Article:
China, Singapore, Thailand, Korea, and Taiwan: In most Asian countries, it is very difficult to find toilet paper, even in stores. Some hotels may have it available in the guestrooms. If you need to use it, it is probably good for you to take your own to guarantee your stock.
In the majority of Asian countries, the water management process is not as nice as compared to the West. Due to the sanitary issues it may cause, flushing toilet paper should be avoided. This is the result of why people there commonly use water bowls, bidets, or bidet showers in place of paper.
While Americans in particular are used to flushing their used toilet paper down the pipe, they must break that habit if they are traveling to Turkey, Greece, Beijing, Macedonia, Montenegro, Morocco, Bulgaria, Egypt and the Ukraine in particular. Restrooms will have special waste bins to place used toilet paper.
Unlike in developed countries, most public toilets in China do not provide toilet paper onsite and users must bring their toilet paper. Moreover, an open waste bin is placed in each user's cubicle to collect used toilet paper and tissues.
Because despite Australians' newfound passion for TP, it's actually pretty gross when you think about it. Yes, we're all used to our Western method of post-bathroom cleansing, which involves large wads – folded or scrunched – of this increasingly rare commodity.
Some Korean bathrooms will have toilet paper outside the stalls. Some even have it outside the bathroom. And some just won't have any! So, it might be a better idea that you carry toilet paper with you!
Toilet paper is used in Japan, even by those who own toilets with bidets and washlet functions (see below). In Japan, toilet paper is thrown directly into the toilet after use. However, please be sure to put just the toilet paper provided in the toilet.
Statista Consumer Market Outlook
Nail salons in the U.S. Estimates from the Statista Consumer Market Outlook show that the United States leads the way when it comes to the use of toilet paper. On average, an American can be expected to get through 141 rolls of the stuff per year, equating to roughly 12.7 kilograms.
"Sandpaper"-like toilet paper is still in use in some toilets in Russia and Eastern Europe. Yes, the soft stuff is available for general purchase. The gray-to-brownish Soviet-issue toilet paper is as bad as the stereotype - to varying degrees.
When it comes to using the toilet, Singaporeans are more familiar with the toilet paper or bidet seat. While toilet paper is still being used today, the use of a bidet seat has also grown popular among today's generation.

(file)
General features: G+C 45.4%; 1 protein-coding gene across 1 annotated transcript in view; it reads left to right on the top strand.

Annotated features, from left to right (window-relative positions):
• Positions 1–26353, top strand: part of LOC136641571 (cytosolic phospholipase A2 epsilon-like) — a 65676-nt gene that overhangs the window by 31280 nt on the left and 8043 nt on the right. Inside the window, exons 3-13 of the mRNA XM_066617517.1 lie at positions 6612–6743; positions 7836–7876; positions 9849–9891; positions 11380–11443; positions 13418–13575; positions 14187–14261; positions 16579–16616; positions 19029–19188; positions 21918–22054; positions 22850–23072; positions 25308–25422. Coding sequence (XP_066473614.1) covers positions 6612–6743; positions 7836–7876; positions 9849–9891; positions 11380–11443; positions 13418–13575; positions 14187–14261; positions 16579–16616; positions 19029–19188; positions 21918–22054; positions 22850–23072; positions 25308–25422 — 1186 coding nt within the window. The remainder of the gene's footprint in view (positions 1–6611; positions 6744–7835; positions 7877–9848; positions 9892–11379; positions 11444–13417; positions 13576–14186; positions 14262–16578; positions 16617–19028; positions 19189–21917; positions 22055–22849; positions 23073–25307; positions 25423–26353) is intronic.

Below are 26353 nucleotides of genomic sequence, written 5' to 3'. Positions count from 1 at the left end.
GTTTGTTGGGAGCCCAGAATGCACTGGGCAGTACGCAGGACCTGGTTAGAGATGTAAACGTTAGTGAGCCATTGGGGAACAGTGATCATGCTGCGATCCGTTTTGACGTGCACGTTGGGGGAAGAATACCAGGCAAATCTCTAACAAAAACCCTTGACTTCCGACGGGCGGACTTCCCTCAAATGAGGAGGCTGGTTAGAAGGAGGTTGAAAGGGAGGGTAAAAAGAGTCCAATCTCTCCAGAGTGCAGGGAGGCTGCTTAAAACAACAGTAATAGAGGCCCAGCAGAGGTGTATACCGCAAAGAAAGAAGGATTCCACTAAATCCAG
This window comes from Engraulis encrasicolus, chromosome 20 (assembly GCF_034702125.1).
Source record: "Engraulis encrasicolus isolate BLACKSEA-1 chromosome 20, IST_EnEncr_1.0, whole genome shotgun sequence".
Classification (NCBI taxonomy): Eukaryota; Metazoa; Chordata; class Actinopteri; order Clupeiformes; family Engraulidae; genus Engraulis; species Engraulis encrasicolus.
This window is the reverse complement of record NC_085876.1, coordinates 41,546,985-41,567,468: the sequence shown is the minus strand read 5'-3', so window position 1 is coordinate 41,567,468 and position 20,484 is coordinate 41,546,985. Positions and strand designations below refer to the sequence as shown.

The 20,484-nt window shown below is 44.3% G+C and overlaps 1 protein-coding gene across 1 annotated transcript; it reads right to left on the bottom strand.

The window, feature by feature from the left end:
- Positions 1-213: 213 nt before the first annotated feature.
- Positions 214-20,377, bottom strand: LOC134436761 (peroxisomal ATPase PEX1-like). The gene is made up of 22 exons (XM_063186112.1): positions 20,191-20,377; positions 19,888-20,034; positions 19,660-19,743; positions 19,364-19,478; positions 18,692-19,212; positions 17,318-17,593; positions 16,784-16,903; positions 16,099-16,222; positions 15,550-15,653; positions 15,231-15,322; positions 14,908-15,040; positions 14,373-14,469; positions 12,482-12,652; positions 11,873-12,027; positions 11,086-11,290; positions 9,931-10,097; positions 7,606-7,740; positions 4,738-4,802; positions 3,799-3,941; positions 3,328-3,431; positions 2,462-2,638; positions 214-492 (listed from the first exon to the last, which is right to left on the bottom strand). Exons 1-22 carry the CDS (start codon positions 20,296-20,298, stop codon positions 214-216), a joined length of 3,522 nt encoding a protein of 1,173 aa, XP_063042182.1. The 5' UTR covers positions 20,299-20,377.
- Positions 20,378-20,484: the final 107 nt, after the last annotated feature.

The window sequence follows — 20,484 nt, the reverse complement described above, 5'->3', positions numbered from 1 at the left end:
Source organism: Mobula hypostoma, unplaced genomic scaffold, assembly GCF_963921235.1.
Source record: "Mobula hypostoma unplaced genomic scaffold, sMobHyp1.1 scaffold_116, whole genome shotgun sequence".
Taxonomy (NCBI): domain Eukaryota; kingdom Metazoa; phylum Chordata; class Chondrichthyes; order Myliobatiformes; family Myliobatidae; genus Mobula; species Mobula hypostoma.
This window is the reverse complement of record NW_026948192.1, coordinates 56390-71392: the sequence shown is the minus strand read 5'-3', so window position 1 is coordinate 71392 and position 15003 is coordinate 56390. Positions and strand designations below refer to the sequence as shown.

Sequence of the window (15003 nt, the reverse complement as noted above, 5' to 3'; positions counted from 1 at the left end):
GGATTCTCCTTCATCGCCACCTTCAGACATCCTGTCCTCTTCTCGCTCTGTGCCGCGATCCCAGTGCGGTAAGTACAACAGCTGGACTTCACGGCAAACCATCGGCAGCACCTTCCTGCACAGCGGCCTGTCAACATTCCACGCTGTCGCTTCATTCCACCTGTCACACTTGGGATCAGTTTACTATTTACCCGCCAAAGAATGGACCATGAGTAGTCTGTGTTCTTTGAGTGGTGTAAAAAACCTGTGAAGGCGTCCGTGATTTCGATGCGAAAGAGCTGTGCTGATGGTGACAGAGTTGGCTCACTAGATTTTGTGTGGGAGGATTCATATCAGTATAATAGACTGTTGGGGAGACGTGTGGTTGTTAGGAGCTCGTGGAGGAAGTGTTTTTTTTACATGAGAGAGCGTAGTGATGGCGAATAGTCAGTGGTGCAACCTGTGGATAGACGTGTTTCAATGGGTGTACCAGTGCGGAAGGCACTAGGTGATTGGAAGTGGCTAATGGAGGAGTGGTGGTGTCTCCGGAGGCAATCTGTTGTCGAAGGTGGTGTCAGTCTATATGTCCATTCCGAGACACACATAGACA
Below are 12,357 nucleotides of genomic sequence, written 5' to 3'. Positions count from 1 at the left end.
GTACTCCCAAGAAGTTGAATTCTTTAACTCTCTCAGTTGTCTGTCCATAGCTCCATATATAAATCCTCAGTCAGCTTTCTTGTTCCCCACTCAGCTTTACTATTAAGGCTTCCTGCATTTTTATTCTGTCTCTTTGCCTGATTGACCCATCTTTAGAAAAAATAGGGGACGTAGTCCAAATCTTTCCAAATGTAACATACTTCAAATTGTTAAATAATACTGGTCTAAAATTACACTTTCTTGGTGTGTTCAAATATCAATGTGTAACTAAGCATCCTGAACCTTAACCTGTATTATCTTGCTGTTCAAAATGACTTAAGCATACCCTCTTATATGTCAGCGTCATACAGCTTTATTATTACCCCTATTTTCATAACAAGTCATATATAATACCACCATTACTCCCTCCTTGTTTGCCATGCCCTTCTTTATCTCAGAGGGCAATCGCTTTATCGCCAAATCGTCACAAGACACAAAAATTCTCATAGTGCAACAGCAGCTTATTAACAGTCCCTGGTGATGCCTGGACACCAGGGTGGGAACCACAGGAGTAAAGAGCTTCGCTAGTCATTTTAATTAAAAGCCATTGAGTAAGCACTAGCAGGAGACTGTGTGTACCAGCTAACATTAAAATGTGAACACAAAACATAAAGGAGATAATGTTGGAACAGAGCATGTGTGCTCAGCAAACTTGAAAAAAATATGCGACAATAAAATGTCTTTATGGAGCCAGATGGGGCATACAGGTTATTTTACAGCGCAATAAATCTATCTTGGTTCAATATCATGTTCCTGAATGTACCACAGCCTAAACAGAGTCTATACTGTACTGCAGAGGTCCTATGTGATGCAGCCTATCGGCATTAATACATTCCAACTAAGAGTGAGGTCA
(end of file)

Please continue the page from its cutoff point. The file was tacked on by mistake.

You have to flush toilet paper. It's water-soluble so there's no need to worry about clogging. But other bathrooms in restaurants and cafes usually ask people to throw toilet paper into the trash can due to low water pressure. You can often see a notice on the bathroom walls.
Thai people don't use toilet tissue in the same way others might. Instead, they use water to wash themselves to get clean. Look for a bum gun (toilet hose) or a water bucket. If you are using tissue, do not throw toilet paper in the toilet!
Filipinos use the tabo in addition to or instead of toilet paper to wash after using the bathroom. Not all toilets in the Philippines have an automatic flush, so instead, a timbâ (generally a plastic pail with a metal handle) and a tabò kept floating inside it is used.
Face forward and try to let your pants down while ensuring that the ends aren't touching the floor (hopefully you've rolled your cuffs.) There are grooved places for your feet on either side of the toilet. Try to get somewhere in the middle, feet flat on the floor, and aim for the potty. Just like that.
When not dirtying their drinking water they could also be found using rags, wood shavings, grass, leaves, hay, moss, snow, sand, stone and even, oddly, seashells. I'm betting that some of them weren't exactly as delicate and comforting as today's modern toilet paper.
For Indians, the use of toilet paper to clean the bottom is insufficient. It does not and cannot clean properly. Cleaning is not complete in the absence of water.
Most Italian public toilets don't have a toilet seat.
This has to do with maintenance. Since public toilets are often less than spotless, people often climb with their shoes on top of them, not to sit on a potentially dirty seat.
One of the reasons some countries have always favoured toilet paper, it appears, is the climate. Most countries in Northern Europe are cold for a good part of the year, and although we live in the 21st century and water heating is available today, it's just a habit that's been passed down the ages.
According to the Ministry of Interior, flushing toilet paper will not clog the toilets as long as the pipes and buildings are designed according to the required specifications. Although public sewage systems are not popular yet in Taiwan, most buildings have septic tanks.
Male condoms are considered to be cost-effective, readily accessible, and 85% effective at preventing STDs and HIV. However, condom use has been found to be very low among young people in South Korea.
In South Korea, most of the females use sanitary pads  while most of the European-American females use the tampons during the period .
Like many other countries in Asia, tampons remain largely unknown or unpopular. According to a survey (link in Korean) by Korea's Ministry of Food and Drug Safety released in May, some 81% of women use sanitary napkins, and 11% use tampons.
They make all the sense in the world - the bidet shooting a stream of water at our private bits to wash them after we relieve ourselves. But, like in the US and UK, bidets aren't commonly used here in Australia. We've never developed a culture of using them, instead opting for multi-ply toilet paper instead.